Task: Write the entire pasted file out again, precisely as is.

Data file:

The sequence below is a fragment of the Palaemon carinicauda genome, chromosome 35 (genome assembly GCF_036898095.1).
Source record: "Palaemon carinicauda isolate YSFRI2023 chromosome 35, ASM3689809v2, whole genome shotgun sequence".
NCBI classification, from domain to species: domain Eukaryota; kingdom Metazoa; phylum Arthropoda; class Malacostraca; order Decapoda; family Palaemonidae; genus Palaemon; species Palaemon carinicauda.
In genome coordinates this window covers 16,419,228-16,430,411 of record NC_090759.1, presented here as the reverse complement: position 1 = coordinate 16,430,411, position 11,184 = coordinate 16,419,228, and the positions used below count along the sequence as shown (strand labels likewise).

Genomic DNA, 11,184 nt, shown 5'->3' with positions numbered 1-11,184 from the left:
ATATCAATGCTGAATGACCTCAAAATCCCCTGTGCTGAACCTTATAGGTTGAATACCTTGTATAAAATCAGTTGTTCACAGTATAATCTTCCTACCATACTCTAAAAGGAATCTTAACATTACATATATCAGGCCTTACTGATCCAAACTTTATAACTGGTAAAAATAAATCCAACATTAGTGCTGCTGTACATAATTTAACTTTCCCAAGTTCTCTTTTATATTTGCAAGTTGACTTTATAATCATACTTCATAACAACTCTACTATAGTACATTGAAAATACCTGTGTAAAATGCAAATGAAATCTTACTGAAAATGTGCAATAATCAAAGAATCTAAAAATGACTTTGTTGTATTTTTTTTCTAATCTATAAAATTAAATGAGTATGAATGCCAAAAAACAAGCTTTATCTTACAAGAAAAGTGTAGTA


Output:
The sequence below is a fragment of the Palaemon carinicauda genome, chromosome 35 (genome assembly GCF_036898095.1).
Source record: "Palaemon carinicauda isolate YSFRI2023 chromosome 35, ASM3689809v2, whole genome shotgun sequence".
NCBI classification, from domain to species: domain Eukaryota; kingdom Metazoa; phylum Arthropoda; class Malacostraca; order Decapoda; family Palaemonidae; genus Palaemon; species Palaemon carinicauda.
In genome coordinates this window covers 16,419,228-16,430,411 of record NC_090759.1, presented here as the reverse complement: position 1 = coordinate 16,430,411, position 11,184 = coordinate 16,419,228, and the positions used below count along the sequence as shown (strand labels likewise).

Genomic DNA, 11,184 nt, shown 5'->3' with positions numbered 1-11,184 from the left:
ATATCAATGCTGAATGACCTCAAAATCCCCTGTGCTGAACCTTATAGGTTGAATACCTTGTATAAAATCAGTTGTTCACAGTATAATCTTCCTACCATACTCTAAAAGGAATCTTAACATTACATATATCAGGCCTTACTGATCCAAACTTTATAACTGGTAAAAATAAATCCAACATTAGTGCTGCTGTACATAATTTAACTTTCCCAAGTTCTCTTTTATATTTGCAAGTTGACTTTATAATCATACTTCATAACAACTCTACTATAGTACATTGAAAATACCTGTGTAAAATGCAAATGAAATCTTACTGAAAATGTGCAATAATCAAAGAATCTAAAAATGACTTTGTTGTATTTTTTTTCTAATCTATAAAATTAAATGAGTATGAATGCCAAAAAACAAGCTTTATCTTACAAGAAAAGTGTAGTA